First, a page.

Now, similar to the Garrett decision, the result wasn’t what they wanted, but the process was.
I love it. I love the creativity and I just love that the Royals have a staff that can think this way. I can’t prove they wouldn’t have done it last year, but I have a hunch.
Okay, now you want to talk about the offense, and I get it. It was bad. They had two hits and struck out 11 times. I have what I think is generally an unpopular opinion here, but I think this is a situation where you have to give a lot of credit to what Pablo Lopez did. He struck out eight of the 11 in 5.1 innings, which means that they struck out three times in the final 3.2 innings, and that’s much more palatable. So why credit Lopez?
He was using a new pitch and it was pure filth. He worked on a sweeper this offseason that sort of replaced his cutter that wasn’t very good (what a novel idea!). And while he threw it in the spring, it’s fair to think there wasn’t exactly a lot of video against it and certainly nobody in the lineup had ever see it. He threw it 19 times and got eight whiffs on 11 swings. That’s just ridiculous. He only got three of his strikeouts on that pitch, but he set things up beautifully and got two more swinging strikes with his changeup, which has always been great and two more with his fastball, which also is a very good pitch.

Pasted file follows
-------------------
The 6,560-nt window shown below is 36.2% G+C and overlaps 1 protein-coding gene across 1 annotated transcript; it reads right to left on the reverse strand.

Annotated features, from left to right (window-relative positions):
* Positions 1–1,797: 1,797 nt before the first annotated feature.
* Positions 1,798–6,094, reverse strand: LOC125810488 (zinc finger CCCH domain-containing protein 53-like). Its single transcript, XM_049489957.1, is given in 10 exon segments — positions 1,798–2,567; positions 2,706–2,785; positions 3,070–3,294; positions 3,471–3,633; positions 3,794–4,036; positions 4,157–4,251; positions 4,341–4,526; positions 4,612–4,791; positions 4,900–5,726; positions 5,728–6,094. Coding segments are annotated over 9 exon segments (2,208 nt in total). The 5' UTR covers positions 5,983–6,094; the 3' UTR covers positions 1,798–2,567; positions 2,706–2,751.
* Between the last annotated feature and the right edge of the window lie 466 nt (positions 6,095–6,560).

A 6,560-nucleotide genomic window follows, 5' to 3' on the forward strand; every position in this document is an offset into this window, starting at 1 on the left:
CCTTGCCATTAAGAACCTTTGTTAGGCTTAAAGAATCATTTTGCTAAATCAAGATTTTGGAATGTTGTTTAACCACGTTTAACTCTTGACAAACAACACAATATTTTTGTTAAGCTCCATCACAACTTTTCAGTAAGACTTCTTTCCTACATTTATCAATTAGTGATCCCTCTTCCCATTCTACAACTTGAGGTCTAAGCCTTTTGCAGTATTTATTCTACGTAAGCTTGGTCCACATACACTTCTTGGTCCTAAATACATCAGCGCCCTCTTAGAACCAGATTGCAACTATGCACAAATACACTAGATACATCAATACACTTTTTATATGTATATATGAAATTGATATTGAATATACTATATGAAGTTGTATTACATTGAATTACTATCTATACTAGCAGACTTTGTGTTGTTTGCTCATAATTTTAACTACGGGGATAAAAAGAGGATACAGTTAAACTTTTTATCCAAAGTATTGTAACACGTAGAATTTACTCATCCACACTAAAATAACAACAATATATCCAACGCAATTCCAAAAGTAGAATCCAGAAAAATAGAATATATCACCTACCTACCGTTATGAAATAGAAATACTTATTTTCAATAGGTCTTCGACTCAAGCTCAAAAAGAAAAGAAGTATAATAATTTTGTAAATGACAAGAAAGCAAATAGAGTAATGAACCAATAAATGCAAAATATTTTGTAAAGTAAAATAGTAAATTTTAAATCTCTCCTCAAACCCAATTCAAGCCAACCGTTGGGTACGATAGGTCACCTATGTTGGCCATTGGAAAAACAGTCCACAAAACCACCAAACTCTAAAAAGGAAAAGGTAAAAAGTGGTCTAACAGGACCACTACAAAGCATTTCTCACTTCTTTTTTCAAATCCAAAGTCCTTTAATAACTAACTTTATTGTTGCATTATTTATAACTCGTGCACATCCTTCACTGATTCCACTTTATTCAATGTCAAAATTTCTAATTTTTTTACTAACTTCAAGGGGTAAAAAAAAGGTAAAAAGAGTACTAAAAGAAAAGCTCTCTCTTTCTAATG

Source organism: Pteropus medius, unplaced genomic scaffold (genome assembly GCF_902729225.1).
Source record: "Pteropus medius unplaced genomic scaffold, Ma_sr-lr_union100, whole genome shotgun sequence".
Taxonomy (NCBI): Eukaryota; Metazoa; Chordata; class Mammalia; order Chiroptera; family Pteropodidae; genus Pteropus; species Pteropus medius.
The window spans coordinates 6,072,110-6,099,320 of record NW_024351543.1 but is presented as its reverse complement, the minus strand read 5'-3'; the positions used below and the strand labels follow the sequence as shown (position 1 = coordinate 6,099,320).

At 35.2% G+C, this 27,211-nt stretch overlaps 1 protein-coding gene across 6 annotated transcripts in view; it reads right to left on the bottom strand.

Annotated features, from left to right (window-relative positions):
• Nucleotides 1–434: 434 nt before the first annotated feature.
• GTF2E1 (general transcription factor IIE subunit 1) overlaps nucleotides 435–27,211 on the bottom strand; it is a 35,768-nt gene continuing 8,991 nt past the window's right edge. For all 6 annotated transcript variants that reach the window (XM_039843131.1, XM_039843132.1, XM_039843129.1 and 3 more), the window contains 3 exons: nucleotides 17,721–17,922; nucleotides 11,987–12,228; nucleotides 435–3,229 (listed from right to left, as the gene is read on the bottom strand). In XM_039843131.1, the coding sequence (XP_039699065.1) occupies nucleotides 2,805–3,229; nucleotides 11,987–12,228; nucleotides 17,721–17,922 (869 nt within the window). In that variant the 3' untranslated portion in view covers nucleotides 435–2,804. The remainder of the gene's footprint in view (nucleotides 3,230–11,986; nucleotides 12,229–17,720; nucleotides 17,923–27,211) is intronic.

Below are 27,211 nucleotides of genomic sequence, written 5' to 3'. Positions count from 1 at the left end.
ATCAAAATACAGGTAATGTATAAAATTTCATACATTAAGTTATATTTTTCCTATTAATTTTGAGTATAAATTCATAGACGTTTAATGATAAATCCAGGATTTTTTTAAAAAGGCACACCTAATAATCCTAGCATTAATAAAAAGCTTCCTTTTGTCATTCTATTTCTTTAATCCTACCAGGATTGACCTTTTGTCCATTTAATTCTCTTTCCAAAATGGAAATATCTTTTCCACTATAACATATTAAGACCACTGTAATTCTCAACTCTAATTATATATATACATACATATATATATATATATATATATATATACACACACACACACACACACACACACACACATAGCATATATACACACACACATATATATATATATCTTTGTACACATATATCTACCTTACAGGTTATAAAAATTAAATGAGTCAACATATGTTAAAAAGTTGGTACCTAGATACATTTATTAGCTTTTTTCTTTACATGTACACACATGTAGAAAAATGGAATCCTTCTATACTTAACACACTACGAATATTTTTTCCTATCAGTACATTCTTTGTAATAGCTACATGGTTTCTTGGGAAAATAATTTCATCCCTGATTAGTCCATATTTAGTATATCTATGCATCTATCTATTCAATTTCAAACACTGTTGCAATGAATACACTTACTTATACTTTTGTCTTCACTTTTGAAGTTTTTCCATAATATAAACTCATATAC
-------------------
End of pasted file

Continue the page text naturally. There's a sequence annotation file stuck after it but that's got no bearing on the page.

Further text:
I believe the Royals offense was simply bested by a legitimately very good pitcher. Does that mean it was fun to watch? Absolutely not. Does it mean the Royals didn’t do some things to hurt themselves? Absolutely not. I think they were playing a little tight. Vinnie Pasquantino, in particular, swung out of his shoes early in the game in a situation where he wouldn’t have done that last season. I think if he gets in that situation tomorrow, he’ll be more controlled. MJ Melendez had one of the more puzzling moments of the game when he was up with the bases loaded and one out in the fifth.
After working the count to 3-0, he took strike one and it was a fat one. I was pretty positive he had been given the take sign, and I get why. Lopez had just hit Edward Olivares and walked Bobby Witt Jr. The game was still scoreless and the Royals could use that run, so Melendez was told to let one go and he did. Then Melendez swung over the top of an excellent changeup that would have been ball four. And then tapped a grounder to the right side on another changeup that would have been ball four also. But after he hit the ball, he just stopped running for a second.